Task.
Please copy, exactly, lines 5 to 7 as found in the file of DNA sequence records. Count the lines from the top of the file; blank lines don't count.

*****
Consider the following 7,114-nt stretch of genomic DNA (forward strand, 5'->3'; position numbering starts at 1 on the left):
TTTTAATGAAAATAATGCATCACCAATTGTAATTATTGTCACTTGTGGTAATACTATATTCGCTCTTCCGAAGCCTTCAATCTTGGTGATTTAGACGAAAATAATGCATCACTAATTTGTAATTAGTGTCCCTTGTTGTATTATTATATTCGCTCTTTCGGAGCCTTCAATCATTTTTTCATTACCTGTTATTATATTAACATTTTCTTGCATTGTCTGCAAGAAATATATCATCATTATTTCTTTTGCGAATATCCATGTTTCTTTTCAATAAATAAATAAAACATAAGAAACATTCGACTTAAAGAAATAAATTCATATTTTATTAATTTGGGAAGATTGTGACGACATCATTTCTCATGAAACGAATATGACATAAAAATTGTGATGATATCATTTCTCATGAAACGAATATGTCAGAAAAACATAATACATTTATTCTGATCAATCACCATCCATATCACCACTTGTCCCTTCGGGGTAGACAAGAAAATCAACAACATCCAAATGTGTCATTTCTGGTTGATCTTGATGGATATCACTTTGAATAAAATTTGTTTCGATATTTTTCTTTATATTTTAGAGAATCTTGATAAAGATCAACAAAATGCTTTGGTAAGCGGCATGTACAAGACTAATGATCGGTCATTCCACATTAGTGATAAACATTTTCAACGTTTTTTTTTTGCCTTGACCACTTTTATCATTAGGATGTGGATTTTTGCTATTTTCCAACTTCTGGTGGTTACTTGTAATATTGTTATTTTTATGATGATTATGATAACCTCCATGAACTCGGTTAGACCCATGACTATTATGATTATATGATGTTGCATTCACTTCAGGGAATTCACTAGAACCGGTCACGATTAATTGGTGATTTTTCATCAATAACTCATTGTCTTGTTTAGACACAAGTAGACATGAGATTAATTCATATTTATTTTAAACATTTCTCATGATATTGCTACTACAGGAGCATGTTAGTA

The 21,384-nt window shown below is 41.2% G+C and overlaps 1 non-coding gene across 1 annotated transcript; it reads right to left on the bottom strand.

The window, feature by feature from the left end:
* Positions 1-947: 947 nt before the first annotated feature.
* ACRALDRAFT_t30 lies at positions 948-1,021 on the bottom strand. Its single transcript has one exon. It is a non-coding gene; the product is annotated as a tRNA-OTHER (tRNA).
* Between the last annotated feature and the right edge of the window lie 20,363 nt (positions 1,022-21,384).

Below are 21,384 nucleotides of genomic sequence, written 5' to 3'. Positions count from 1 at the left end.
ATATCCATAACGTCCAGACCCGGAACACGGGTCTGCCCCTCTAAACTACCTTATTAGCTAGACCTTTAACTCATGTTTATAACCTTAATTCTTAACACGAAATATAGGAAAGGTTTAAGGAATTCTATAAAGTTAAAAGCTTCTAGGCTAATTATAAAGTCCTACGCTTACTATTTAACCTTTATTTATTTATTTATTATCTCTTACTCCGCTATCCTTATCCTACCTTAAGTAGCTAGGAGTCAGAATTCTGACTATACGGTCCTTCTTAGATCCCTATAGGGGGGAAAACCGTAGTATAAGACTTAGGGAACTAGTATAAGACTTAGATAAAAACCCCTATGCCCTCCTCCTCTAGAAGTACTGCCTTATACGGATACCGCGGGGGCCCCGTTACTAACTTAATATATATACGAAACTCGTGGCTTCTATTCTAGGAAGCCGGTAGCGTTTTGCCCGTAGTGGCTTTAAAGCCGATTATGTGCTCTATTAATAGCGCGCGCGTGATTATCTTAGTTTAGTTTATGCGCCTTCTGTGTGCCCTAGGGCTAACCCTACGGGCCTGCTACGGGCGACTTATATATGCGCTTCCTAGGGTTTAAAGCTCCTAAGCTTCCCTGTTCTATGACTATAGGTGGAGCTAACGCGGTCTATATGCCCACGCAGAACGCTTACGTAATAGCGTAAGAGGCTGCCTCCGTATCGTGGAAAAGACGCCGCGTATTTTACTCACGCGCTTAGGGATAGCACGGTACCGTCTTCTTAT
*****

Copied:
* Positions 1-947: 947 nt before the first annotated feature.
* ACRALDRAFT_t30 lies at positions 948-1,021 on the bottom strand. Its single transcript has one exon. It is a non-coding gene; the product is annotated as a tRNA-OTHER (tRNA).
* Between the last annotated feature and the right edge of the window lie 20,363 nt (positions 1,022-21,384).